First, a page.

Mental Health Reform Needs Supportive Housing

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If we’re going to talk about changing our culture post-Newtown, we need to talk about supportive housing.

It shouldn’t be that difficult a conversation. Unlike the state’s heated discussions about potential gun legislation, we have consensus that something must be done about Connecticut’s mental health care system – which isn’t really a system at all.

While the public’s attention to mental health in the wake of the horrific Newtown school shooting is important, the irony is that we don’t know if the Newtown shooter was mentally ill.

What he did was horrific, but, as Kate Mattias, executive director of the National Alliance On Mental Illness-CT, said, “You don’t have to have a mental illness to do something sociopathic. You could just have no conscience. We just don’t know.”

We do know that we are attempting to roll a big rock up a steep hill. At a recent public hearing in Hartford, legislators listened to advocates, family members, and others talk about living with mental illness in Connecticut.

The most heart-breaking stories came from families who have exhausted every avenue looking for adequate treatment for their loved ones. How do they make their mother, brother, father, sister take their medication? What do they do when there are not enough psychiatrists to go around? And for how long should adolescents who need psychiatric care languish in hospital rooms?

We also know we are working against a powerful stigma.  At a hearing in Newtown, one young man said he was “terrified” of people with mental illness who could do him harm — though people with mental illness are far more likely to be victim than perpetrator.  That fear is repeated throughout the state when neighbors balk at supportive housing on their streets. In time, even the most vociferous opponents end up embracing them — as much for their well-kept lawns as for their undeniable neighborliness.

Legislators intend to take what they’ve learned at the hearings and pass legislation by the end of February. As Don Williams, Senate president pro tempore, has said, the country is watching.

Careful consideration is important because some of the suggested fixes run the risk of treading on the civil rights of people with mental illness. There’s talk of passing an assisted outpatient commitment law, in which courts could order the medical treatment for people who won’t take their medication. Forty-four states – but not Connecticut — have such laws, though the states’ specifics vary. Connecticut has civil commitment laws, said Mattias, though some critics say they leave families and loved ones with a high bar to clear.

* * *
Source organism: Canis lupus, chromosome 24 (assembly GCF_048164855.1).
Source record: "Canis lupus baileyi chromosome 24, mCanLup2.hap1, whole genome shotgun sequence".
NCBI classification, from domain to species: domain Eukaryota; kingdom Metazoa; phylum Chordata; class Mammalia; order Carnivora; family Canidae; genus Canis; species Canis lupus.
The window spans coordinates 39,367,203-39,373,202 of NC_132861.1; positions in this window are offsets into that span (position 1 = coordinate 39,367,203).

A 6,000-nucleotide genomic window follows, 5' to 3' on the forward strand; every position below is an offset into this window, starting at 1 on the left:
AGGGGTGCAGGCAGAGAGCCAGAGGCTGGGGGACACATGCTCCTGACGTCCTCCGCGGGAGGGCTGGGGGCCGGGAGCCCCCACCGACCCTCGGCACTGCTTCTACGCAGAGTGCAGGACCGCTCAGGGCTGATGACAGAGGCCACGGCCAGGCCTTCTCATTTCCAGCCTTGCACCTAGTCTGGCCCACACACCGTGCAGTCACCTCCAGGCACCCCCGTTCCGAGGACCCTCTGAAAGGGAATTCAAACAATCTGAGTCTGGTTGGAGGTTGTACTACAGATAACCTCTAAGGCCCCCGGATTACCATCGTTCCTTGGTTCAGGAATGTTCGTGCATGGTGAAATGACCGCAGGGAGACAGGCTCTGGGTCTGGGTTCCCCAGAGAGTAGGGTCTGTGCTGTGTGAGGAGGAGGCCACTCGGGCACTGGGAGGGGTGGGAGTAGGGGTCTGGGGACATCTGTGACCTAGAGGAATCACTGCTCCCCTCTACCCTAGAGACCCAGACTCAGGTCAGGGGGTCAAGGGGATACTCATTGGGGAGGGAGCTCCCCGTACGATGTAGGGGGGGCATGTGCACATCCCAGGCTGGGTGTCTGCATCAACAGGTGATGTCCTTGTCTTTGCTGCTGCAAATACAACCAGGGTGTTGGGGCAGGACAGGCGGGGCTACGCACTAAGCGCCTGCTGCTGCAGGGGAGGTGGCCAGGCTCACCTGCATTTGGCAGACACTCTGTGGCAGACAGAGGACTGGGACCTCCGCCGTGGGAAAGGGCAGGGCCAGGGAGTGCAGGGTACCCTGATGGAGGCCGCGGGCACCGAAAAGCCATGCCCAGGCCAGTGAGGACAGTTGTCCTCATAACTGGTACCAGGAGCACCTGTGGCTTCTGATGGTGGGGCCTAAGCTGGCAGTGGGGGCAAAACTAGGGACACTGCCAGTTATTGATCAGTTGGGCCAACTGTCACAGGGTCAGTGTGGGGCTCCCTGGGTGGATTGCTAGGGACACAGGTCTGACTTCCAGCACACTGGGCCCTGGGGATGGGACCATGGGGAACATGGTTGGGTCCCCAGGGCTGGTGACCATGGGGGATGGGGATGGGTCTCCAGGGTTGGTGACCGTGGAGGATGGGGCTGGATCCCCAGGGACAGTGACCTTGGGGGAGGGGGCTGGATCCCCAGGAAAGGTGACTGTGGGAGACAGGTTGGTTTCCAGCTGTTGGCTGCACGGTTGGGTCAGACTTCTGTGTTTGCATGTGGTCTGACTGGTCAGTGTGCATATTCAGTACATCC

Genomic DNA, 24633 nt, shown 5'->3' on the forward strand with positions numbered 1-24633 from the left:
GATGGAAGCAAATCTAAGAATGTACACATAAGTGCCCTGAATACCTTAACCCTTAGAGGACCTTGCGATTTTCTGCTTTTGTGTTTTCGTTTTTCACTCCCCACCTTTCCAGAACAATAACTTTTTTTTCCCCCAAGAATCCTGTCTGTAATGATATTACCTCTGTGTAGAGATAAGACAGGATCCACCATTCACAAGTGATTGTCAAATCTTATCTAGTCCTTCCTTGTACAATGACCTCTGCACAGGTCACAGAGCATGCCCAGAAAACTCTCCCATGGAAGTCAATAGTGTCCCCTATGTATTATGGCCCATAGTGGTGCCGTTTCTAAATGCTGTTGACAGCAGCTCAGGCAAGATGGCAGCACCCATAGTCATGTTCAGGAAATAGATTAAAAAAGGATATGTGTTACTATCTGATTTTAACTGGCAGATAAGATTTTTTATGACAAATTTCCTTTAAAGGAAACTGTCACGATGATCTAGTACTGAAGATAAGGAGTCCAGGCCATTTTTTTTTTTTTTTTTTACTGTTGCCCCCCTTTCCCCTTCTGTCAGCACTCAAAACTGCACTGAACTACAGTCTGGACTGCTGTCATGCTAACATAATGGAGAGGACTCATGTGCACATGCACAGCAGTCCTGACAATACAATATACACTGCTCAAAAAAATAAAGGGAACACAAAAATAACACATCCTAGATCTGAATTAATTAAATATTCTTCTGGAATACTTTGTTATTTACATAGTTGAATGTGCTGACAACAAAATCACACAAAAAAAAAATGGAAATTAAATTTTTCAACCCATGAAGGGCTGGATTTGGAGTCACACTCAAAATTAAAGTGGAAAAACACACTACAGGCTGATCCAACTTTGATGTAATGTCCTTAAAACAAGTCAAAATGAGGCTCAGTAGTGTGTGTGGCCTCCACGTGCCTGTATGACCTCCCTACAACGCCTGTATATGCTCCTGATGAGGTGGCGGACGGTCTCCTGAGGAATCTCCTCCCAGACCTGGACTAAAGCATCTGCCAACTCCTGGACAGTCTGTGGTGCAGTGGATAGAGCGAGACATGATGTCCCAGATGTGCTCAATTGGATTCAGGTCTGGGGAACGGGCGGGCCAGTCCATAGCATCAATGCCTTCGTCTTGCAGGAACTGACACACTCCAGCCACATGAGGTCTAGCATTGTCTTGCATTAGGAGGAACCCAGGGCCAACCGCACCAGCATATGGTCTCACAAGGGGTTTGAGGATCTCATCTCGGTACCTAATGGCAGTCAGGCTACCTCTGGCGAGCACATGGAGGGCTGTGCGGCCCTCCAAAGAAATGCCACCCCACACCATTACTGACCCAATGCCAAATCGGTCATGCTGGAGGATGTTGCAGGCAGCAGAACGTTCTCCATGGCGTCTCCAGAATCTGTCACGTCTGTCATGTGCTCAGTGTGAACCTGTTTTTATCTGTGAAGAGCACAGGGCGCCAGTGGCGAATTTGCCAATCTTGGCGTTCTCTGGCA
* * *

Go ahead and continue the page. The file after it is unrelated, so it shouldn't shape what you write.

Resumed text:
“How wide a net are you casting?” Mattias said. “We don’t force people to take chemotherapy, and there’s definitely a question of civil rights if we’re forcing people to take medication.”

Some states require therapists to alert authorities if they suspect their clients are capable of doing harm, but even that raises tough questions, said Mattias. Such a mandate significantly alters the therapeutic relationship, and may deter some patients from speaking honestly to their therapists – or from seeking treatment in the first place.

And medication alone isn’t enough, said Mattias.

“They need community supports,” Mattias said. “They need to be in supportive housing where treatment can be given to them in a community setting.”

Whatever we learn about the Newtown shooter, we – all of us – need to talk more about permanent supportive housing, which effectively reintroduces people back into their communities, which costs just a fraction of hospital emergency rooms or inpatient psychiatric care.

We need to talk, and then we need to act. According to Partnership for Strong Communities, where I work part-time, the state needs 10,000 supportive housing units to meet the state’s current need. We’re not yet halfway there.



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